If you are considering Florida, as many people do, as the state you might want to retire in, there are many wonderful cities to look into.  One website you should take a look at for homes in Jacksonville's beautiful neighborhoods is run by Erin E. King, a Best of Zillow Realtor, who specializes in Jacksonville's historic neighborhoods.  His website answers many questions you might have as a buyer, or seller, and is designed to not only show you pictures of available properties, but to give you lots of information about the communities they are in and what it would be like to live in these neighborhoods.  Visit Erin's website, Jax Historic Realty, and then here to view the gorgeous homes he helps to sell.

We spent years exploring the possibilities of how to spend our retirement years.  We learned a lot from our parents and others that retired before us and we looked at different websites and blogs.  Now we can say, we have been happily retired for 4 years and love living the life of 2 snowbirds.  Our good life got even better when we bought our RV last year, but that's a whole other story!
(You can read all about it here!)

Monday, September 9, 2019

Split, Croatia - Exploring Diocletian's Palace, Marjan Hill And More

Split, Croatia was the seventh port on our Mediterranean Cruise itinerary.  It was not supposed to be a stop for us when we booked this cruise.  Our original itinerary had Ravenna, Italy as Port 7.  We were excited to see lots of beautiful mosaics and the Basilica of San Vitale there.  We were a little disappointed at first when we were told of the change of plans because we didn't know much about Croatia.  But we researched and started to get curious about all we could do and see in this country.  Now that we have been there, I can tell you that Split, Croatia is in the top three of our favorite ports on this cruise!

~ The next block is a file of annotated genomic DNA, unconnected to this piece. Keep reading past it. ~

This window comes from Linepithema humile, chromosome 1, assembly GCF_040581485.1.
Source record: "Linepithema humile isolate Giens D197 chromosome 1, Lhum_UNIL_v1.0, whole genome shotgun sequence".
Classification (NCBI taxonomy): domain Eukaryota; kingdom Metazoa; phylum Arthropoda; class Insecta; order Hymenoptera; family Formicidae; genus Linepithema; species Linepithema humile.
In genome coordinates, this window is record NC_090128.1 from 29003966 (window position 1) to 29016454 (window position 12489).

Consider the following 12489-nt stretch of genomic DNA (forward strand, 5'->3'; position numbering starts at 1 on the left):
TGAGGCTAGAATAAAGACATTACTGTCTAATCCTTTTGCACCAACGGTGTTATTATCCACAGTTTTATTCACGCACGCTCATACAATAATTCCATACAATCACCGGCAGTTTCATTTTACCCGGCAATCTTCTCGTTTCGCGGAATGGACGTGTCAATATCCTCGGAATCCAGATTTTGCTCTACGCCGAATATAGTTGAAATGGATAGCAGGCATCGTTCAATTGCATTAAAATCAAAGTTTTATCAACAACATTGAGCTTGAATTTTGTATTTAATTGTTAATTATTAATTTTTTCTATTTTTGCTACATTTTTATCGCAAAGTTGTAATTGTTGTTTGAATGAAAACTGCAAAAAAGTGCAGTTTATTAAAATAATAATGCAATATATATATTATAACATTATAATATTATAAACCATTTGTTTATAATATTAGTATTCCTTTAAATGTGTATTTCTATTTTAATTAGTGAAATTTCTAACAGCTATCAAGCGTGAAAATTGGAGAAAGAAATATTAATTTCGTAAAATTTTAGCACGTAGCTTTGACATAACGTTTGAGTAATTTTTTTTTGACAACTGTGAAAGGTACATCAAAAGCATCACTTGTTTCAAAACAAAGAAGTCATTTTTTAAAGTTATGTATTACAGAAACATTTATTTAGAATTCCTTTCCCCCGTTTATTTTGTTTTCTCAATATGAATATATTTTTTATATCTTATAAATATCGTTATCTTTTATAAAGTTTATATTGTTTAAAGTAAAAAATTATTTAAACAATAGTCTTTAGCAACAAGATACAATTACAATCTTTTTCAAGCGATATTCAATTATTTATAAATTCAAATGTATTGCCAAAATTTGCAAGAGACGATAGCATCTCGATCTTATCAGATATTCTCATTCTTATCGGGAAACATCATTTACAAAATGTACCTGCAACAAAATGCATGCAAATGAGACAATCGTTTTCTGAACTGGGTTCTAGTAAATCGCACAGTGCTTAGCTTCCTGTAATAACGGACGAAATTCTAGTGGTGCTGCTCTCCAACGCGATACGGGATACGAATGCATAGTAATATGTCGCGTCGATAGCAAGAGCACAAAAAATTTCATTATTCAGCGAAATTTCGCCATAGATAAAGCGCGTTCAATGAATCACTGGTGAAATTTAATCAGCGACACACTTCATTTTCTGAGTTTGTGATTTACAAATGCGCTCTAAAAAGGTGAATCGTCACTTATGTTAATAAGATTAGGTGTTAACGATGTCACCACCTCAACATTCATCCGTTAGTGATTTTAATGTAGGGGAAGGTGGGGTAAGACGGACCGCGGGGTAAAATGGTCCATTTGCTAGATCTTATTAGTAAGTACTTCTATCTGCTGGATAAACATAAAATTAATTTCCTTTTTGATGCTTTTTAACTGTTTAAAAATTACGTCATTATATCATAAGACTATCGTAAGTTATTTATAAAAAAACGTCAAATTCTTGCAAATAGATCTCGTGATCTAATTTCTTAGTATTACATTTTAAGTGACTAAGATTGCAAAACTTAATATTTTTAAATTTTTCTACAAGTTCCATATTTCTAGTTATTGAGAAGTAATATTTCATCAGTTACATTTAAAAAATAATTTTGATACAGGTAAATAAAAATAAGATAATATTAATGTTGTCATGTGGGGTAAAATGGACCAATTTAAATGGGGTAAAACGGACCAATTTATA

There was no need for us to book an excursion here.  We were able to walk off the ship and to everything we wanted to see and do.  I Googled a map of the area before we left home.  We were happy that we purchased a sim card here before we left so that I could also use Google Maps on my phone.   Our map directed us to walk along the Riva, Split's waterfront, to the first sight on our list.

The first place we headed to was Marjan Hill.  It's a steep hill, with steps, to climb but when you make it to the top, you are treated to amazing views of the city below.  There was a cute cafe, Vidilica, halfway up the hill that I thought we might stop in and we did but only to use the restroom.   If we weren't worried about not having enough time to see everything that we wanted to in Split, we definitely would have spent some time there.  The view from their outside dining area was spectacular.